The UK Government’s decision to scrap its £1bn Carbon Capture and Storage (CCS) programme is a “disgrace”, according to Scottish Government energy minister Fergus Ewing.
CCS aims to traps carbon dioxide, emitted by coal and gas power plants, and store it underground in an effort to mitigate climate change.
He added: “Only six months ago, the Government’s manifesto committed £1bn of funding for Carbon Capture and Storage (CCS)”.
A spokesperson from Britain’s Department of Energy and Climate Change (DECC) said it is still committed to meeting its domestic carbon reduction targets and pushing for a strong deal from the Paris climate talks.
The projects competing for the funding include Shell and SSE’s Peterhead gas-fired scheme and Capture Power’s White Rose project in Yorkshire. “However, it is hard to imagine its continuation in the absence of crucial government support”, Leigh Hackett, CEO of Capture Power, said in a statement.
Dr Luke Warren, chief executive of the Carbon Capture and Storage Association, said: “Today’s announcement that the funding for CCS will be cut is devastating”.
“The government has announced that gas will continue to play a role in future power supply, but gas is still a major emitter of CO2, as is heavy industry and we need policies to capture emissions”. Instead the decision to pull the plug on the CCS programme, to meet a deeply flawed austerity agenda, is breathtakingly short-sighted, even for this UK Government.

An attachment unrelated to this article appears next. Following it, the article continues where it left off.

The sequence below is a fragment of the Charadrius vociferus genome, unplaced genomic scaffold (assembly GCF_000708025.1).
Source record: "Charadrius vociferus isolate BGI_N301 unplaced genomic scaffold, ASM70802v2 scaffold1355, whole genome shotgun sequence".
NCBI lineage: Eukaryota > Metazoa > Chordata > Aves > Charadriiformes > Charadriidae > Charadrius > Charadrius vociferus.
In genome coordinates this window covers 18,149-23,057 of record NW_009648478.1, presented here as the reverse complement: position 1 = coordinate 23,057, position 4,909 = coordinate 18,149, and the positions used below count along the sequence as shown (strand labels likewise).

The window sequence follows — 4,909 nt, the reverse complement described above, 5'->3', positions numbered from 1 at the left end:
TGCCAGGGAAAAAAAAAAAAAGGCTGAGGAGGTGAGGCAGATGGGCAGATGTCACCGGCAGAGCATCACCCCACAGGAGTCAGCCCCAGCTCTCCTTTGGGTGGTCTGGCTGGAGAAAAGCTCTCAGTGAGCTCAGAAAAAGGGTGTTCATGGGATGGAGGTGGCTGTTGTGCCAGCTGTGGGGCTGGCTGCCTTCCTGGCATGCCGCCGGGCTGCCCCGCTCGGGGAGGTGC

In September, Drax, a former White Rose partner, said it was withdrawing from the project because of “a drastically different financial and regulatory environment”.
A Shell spokesman said: “Shell is disappointed at the withdrawal of funding for the CCS Commercialisation Competition, in which our Peterhead CCS project was one of the final contenders”. Moving the goalposts just at the time when a four year competition is about to conclude is an appalling way to do business. We call on the Government to come forward – as a matter of urgency – with their plans for CCS as this technology is critical for the UK’s economic, industrial and climate policies.
EEF, the manufacturers’ organisation, said the Government’s decision to abandon the competition was “extremely disappointing”.
“In choosing to save a relatively small sum of taxpayer money in 2015, the Government is unnecessarily committing a vast amount of future energy consumers’ money”. “It is a significant blow to investor confidence and puts the U.K.’s chances for cost-effective decarbonization at risk”.